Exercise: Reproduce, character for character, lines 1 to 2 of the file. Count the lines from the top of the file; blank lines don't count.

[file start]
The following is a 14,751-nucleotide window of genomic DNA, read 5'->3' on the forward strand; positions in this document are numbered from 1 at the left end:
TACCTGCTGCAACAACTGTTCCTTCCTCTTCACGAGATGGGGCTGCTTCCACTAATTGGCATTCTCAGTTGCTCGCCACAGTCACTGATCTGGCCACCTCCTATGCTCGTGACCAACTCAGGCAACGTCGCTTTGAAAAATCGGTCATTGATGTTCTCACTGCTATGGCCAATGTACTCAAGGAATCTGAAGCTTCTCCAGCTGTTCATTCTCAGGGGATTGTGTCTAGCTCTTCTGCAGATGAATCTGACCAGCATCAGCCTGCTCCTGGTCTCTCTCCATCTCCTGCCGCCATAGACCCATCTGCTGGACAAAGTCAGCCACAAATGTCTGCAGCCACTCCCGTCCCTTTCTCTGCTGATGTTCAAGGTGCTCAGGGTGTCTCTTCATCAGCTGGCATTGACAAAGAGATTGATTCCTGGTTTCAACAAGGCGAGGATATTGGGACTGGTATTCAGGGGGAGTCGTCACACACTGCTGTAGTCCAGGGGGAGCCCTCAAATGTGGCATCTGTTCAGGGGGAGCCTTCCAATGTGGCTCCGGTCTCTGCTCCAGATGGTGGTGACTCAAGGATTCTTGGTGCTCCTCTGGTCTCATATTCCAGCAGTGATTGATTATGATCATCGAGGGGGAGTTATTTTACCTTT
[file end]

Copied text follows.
The following is a 14,751-nucleotide window of genomic DNA, read 5'->3' on the forward strand; positions in this document are numbered from 1 at the left end:
TACCTGCTGCAACAACTGTTCCTTCCTCTTCACGAGATGGGGCTGCTTCCACTAATTGGCATTCTCAGTTGCTCGCCACAGTCACTGATCTGGCCACCTCCTATGCTCGTGACCAACTCAGGCAACGTCGCTTTGAAAAATCGGTCATTGATGTTCTCACTGCTATGGCCAATGTACTCAAGGAATCTGAAGCTTCTCCAGCTGTTCATTCTCAGGGGATTGTGTCTAGCTCTTCTGCAGATGAATCTGACCAGCATCAGCCTGCTCCTGGTCTCTCTCCATCTCCTGCCGCCATAGACCCATCTGCTGGACAAAGTCAGCCACAAATGTCTGCAGCCACTCCCGTCCCTTTCTCTGCTGATGTTCAAGGTGCTCAGGGTGTCTCTTCATCAGCTGGCATTGACAAAGAGATTGATTCCTGGTTTCAACAAGGCGAGGATATTGGGACTGGTATTCAGGGGGAGTCGTCACACACTGCTGTAGTCCAGGGGGAGCCCTCAAATGTGGCATCTGTTCAGGGGGAGCCTTCCAATGTGGCTCCGGTCTCTGCTCCAGATGGTGGTGACTCAAGGATTCTTGGTGCTCCTCTGGTCTCATATTCCAGCAGTGATTGATTATGATCATCGAGGGGGAGTTATTTTACCTTT